Advantages of obtaining a property in Croatia
Croatia's property market is well-established and has demonstrated a stable growth rate, complemented by a consistent influx of tourists for around five months per year. The country is set to become a part of the Eurozone in 2023 and has recently eliminated work permit quotas, making it an even more attractive destination for businesses and investors. With a stunning coastline stretching 1,777.3 km and 1,246 islands and islets encompassing a further 4,058 km, Croatia's Adriatic Sea offers a unique experience for visitors, including the opportunity to see dolphins and enjoy world-class diving. Given its appeal to European vacationers, many of whom hail from Germany, Austria, and Poland, Croatia is sure to remain a top choice for years to come.
Residence permits on the grounds of owning real estate
If you own a property in Croatia and complete the necessary paperwork for residence, you can stay in the country for up to 9 months per year. However, it's important to note that this type of residence permit does not lead to permanent residency or citizenship in Croatia.
Residence permits on the grounds of company formation
Non-EU nationals looking to incorporate a company in Croatia must fulfill certain requirements. They need to hire three EU citizens or Croatians, including themselves, on a full-time basis and invest 200,000 Kuna (approximately $30,000 USD) in startup capital. During the incorporation stage, the shareholder must physically relocate to Croatia and provide proof of a local address; otherwise, the court may reject the application. Additionally, paying state health insurance and relevant taxes is mandatory.
If the company's primary business is renting out apartments, it will be subject to a state tax of 10% and a locally determined Company Income Tax, which varies from place to place. For instance, the tax paid in Dubrovnik may differ from that paid in Split. The Capital Gains Tax is 25% if you sell your property within three years of acquiring it; after the three-year threshold period, it drops to 0%.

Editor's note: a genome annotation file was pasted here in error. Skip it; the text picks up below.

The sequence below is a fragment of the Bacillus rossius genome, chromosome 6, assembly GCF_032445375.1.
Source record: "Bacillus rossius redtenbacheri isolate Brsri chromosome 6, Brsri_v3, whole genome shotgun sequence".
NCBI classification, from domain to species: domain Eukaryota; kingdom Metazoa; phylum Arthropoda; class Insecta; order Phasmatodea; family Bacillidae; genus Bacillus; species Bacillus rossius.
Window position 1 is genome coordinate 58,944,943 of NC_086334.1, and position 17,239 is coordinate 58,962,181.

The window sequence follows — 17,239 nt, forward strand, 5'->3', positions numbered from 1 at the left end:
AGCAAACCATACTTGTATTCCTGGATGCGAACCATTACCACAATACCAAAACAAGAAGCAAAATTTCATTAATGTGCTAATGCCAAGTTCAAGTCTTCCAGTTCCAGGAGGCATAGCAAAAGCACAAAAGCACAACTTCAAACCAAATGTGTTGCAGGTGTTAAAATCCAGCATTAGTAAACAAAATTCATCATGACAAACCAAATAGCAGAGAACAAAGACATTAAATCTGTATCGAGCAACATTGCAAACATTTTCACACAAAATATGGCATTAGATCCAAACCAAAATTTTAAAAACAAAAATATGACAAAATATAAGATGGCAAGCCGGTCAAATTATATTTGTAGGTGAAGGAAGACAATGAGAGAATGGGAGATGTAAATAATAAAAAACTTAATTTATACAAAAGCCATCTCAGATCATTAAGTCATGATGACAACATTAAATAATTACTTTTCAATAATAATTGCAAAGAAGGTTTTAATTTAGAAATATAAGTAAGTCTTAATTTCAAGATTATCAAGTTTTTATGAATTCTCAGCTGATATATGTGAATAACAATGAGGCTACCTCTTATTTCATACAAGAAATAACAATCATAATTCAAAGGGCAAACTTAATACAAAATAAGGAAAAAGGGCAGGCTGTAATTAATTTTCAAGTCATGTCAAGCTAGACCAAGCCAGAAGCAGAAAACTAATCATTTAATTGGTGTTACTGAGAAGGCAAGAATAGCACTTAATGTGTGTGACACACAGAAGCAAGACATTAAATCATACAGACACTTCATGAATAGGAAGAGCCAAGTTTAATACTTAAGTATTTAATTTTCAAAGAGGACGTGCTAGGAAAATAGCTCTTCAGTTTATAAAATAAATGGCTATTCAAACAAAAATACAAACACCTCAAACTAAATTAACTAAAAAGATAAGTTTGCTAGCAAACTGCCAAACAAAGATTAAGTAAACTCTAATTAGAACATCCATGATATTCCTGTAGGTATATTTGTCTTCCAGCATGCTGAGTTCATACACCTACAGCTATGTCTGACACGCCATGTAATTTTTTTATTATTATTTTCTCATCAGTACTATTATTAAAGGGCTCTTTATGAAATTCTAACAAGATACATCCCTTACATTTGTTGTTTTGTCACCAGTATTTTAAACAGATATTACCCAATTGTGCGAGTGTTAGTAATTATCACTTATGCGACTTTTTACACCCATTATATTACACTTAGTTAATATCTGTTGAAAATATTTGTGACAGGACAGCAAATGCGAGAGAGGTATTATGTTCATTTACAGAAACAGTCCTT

Officially, there are no retirement residence permits, but with the assistance of a competent lawyer, this type of residence can also be arranged. Obtaining permanent residency (after holding qualifying temporary residence types for five years) requires a language test, which foreigners generally do not find particularly challenging.
Other residence types in Croatia
There are several residence options available for non-EU nationals in Croatia. These include options for work, volunteering, student programs, property ownership, scientific research, and other purposes. A relatively new option is the digital nomad visa, which offers tax exemptions for individuals who work remotely for an overseas company.
Regardless of the option chosen, applicants may need to provide a range of documents, such as proof of a 12-month property lease, evidence of wealth in their bank accounts, criminal records, and a clear explanation of the purpose of their stay. All documents must be translated and apostilled before being submitted to the local police station.
It's worth noting that although there is no official retirement visa in Croatia, a skilled lawyer can potentially help retirees to obtain residency through other means. Additionally, those who hold a qualifying temporary residence permit for 5 years can apply for permanent residency, which requires passing a language test that is not considered particularly challenging by most foreigners.
Which residence permits offer a path to permanent residency and citizenship?
If you are a non-EU national, there are two main ways to obtain citizenship in Croatia: being hired by a Croatian company with a proper labor contract or becoming an entrepreneur and forming a local company. Additionally, it's worth noting that marrying a Croatian citizen can also lead to citizenship. However, keep in mind that these options may take several years to complete and may require meeting certain requirements and passing various tests.
Restrictions & Challenges
Individuals from certain countries may face restrictions on buying properties in Croatia. To rent out an apartment, setting up a company is necessary, which is subject to a state tax of 10% and locally determined Company Income Tax that varies from place to place (tax rates in Dubrovnik may differ from those in Pula). Capital Gains Tax is 25% if the property is sold within 3 years of acquisition, but it is 0% after the 3-year threshold period. Officially, there are no retirement residence permits in Croatia, but a skilled lawyer may be able to assist in obtaining this type of residence. To obtain permanent residency (after holding qualifying temporary residence types for 5 years), a language test must be taken, which foreigners do not consider particularly difficult.